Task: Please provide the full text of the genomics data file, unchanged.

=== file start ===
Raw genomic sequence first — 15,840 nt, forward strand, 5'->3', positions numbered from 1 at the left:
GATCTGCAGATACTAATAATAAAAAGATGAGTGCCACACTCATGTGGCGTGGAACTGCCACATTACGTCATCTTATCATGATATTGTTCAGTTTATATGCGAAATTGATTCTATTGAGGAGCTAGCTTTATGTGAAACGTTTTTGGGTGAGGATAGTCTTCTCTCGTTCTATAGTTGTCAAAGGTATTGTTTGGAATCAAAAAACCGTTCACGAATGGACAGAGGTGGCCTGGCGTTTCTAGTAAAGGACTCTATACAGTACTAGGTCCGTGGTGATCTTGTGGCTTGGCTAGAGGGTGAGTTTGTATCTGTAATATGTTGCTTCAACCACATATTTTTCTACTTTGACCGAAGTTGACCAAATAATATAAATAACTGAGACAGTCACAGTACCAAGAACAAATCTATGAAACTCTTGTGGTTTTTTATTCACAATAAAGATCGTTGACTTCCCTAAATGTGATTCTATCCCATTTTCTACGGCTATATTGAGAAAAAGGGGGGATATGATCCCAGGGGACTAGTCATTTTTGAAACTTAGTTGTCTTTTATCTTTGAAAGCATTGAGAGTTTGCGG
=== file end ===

Raw genomic sequence first — 15,840 nt, forward strand, 5'->3', positions numbered from 1 at the left:
GATCTGCAGATACTAATAATAAAAAGATGAGTGCCACACTCATGTGGCGTGGAACTGCCACATTACGTCATCTTATCATGATATTGTTCAGTTTATATGCGAAATTGATTCTATTGAGGAGCTAGCTTTATGTGAAACGTTTTTGGGTGAGGATAGTCTTCTCTCGTTCTATAGTTGTCAAAGGTATTGTTTGGAATCAAAAAACCGTTCACGAATGGACAGAGGTGGCCTGGCGTTTCTAGTAAAGGACTCTATACAGTACTAGGTCCGTGGTGATCTTGTGGCTTGGCTAGAGGGTGAGTTTGTATCTGTAATATGTTGCTTCAACCACATATTTTTCTACTTTGACCGAAGTTGACCAAATAATATAAATAACTGAGACAGTCACAGTACCAAGAACAAATCTATGAAACTCTTGTGGTTTTTTATTCACAATAAAGATCGTTGACTTCCCTAAATGTGATTCTATCCCATTTTCTACGGCTATATTGAGAAAAAGGGGGGATATGATCCCAGGGGACTAGTCATTTTTGAAACTTAGTTGTCTTTTATCTTTGAAAGCATTGAGAGTTTGCGG